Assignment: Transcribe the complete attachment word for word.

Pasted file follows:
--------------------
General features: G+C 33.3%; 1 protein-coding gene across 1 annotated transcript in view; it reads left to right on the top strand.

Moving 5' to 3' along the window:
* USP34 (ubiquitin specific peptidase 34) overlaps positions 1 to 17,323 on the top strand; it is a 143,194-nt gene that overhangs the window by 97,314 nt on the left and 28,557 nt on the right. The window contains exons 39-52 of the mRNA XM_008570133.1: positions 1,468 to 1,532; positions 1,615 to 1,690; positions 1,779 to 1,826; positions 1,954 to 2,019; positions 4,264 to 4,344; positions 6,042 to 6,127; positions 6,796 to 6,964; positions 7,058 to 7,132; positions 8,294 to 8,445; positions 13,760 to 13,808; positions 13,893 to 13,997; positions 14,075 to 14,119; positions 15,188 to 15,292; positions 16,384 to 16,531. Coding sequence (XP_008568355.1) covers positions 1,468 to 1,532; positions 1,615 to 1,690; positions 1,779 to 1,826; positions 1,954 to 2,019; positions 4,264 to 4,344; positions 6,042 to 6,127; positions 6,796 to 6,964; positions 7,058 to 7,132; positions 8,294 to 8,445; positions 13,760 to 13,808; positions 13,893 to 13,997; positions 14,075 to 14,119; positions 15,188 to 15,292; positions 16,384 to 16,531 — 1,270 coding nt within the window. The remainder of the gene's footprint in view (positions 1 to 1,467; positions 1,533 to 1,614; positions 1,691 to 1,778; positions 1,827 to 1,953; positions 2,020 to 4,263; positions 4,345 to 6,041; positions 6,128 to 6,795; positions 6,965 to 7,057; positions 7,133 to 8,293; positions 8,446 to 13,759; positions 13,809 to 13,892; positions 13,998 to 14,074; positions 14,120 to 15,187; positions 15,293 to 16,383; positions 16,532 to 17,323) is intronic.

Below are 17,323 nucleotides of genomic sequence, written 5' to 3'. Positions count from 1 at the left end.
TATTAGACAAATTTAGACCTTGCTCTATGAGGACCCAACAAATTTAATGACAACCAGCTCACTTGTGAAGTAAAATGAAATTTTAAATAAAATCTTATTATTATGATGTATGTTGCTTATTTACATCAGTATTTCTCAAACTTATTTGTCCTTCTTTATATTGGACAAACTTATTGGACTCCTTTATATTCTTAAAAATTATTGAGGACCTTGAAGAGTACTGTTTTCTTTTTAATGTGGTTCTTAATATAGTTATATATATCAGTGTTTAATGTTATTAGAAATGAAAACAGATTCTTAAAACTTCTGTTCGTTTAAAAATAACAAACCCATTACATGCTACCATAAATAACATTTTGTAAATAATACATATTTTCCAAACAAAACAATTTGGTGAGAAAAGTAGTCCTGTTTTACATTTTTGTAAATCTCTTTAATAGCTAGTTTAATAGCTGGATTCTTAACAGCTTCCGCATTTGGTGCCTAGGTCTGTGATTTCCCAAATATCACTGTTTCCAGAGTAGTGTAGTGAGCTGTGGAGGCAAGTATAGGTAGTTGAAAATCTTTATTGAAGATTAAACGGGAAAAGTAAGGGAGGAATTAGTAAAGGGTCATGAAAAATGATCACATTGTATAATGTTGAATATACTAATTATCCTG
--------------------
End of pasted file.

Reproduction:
General features: G+C 33.3%; 1 protein-coding gene across 1 annotated transcript in view; it reads left to right on the top strand.

Moving 5' to 3' along the window:
* USP34 (ubiquitin specific peptidase 34) overlaps positions 1 to 17,323 on the top strand; it is a 143,194-nt gene that overhangs the window by 97,314 nt on the left and 28,557 nt on the right. The window contains exons 39-52 of the mRNA XM_008570133.1: positions 1,468 to 1,532; positions 1,615 to 1,690; positions 1,779 to 1,826; positions 1,954 to 2,019; positions 4,264 to 4,344; positions 6,042 to 6,127; positions 6,796 to 6,964; positions 7,058 to 7,132; positions 8,294 to 8,445; positions 13,760 to 13,808; positions 13,893 to 13,997; positions 14,075 to 14,119; positions 15,188 to 15,292; positions 16,384 to 16,531. Coding sequence (XP_008568355.1) covers positions 1,468 to 1,532; positions 1,615 to 1,690; positions 1,779 to 1,826; positions 1,954 to 2,019; positions 4,264 to 4,344; positions 6,042 to 6,127; positions 6,796 to 6,964; positions 7,058 to 7,132; positions 8,294 to 8,445; positions 13,760 to 13,808; positions 13,893 to 13,997; positions 14,075 to 14,119; positions 15,188 to 15,292; positions 16,384 to 16,531 — 1,270 coding nt within the window. The remainder of the gene's footprint in view (positions 1 to 1,467; positions 1,533 to 1,614; positions 1,691 to 1,778; positions 1,827 to 1,953; positions 2,020 to 4,263; positions 4,345 to 6,041; positions 6,128 to 6,795; positions 6,965 to 7,057; positions 7,133 to 8,293; positions 8,446 to 13,759; positions 13,809 to 13,892; positions 13,998 to 14,074; positions 14,120 to 15,187; positions 15,293 to 16,383; positions 16,532 to 17,323) is intronic.

Below are 17,323 nucleotides of genomic sequence, written 5' to 3'. Positions count from 1 at the left end.
TATTAGACAAATTTAGACCTTGCTCTATGAGGACCCAACAAATTTAATGACAACCAGCTCACTTGTGAAGTAAAATGAAATTTTAAATAAAATCTTATTATTATGATGTATGTTGCTTATTTACATCAGTATTTCTCAAACTTATTTGTCCTTCTTTATATTGGACAAACTTATTGGACTCCTTTATATTCTTAAAAATTATTGAGGACCTTGAAGAGTACTGTTTTCTTTTTAATGTGGTTCTTAATATAGTTATATATATCAGTGTTTAATGTTATTAGAAATGAAAACAGATTCTTAAAACTTCTGTTCGTTTAAAAATAACAAACCCATTACATGCTACCATAAATAACATTTTGTAAATAATACATATTTTCCAAACAAAACAATTTGGTGAGAAAAGTAGTCCTGTTTTACATTTTTGTAAATCTCTTTAATAGCTAGTTTAATAGCTGGATTCTTAACAGCTTCCGCATTTGGTGCCTAGGTCTGTGATTTCCCAAATATCACTGTTTCCAGAGTAGTGTAGTGAGCTGTGGAGGCAAGTATAGGTAGTTGAAAATCTTTATTGAAGATTAAACGGGAAAAGTAAGGGAGGAATTAGTAAAGGGTCATGAAAAATGATCACATTGTATAATGTTGAATATACTAATTATCCTG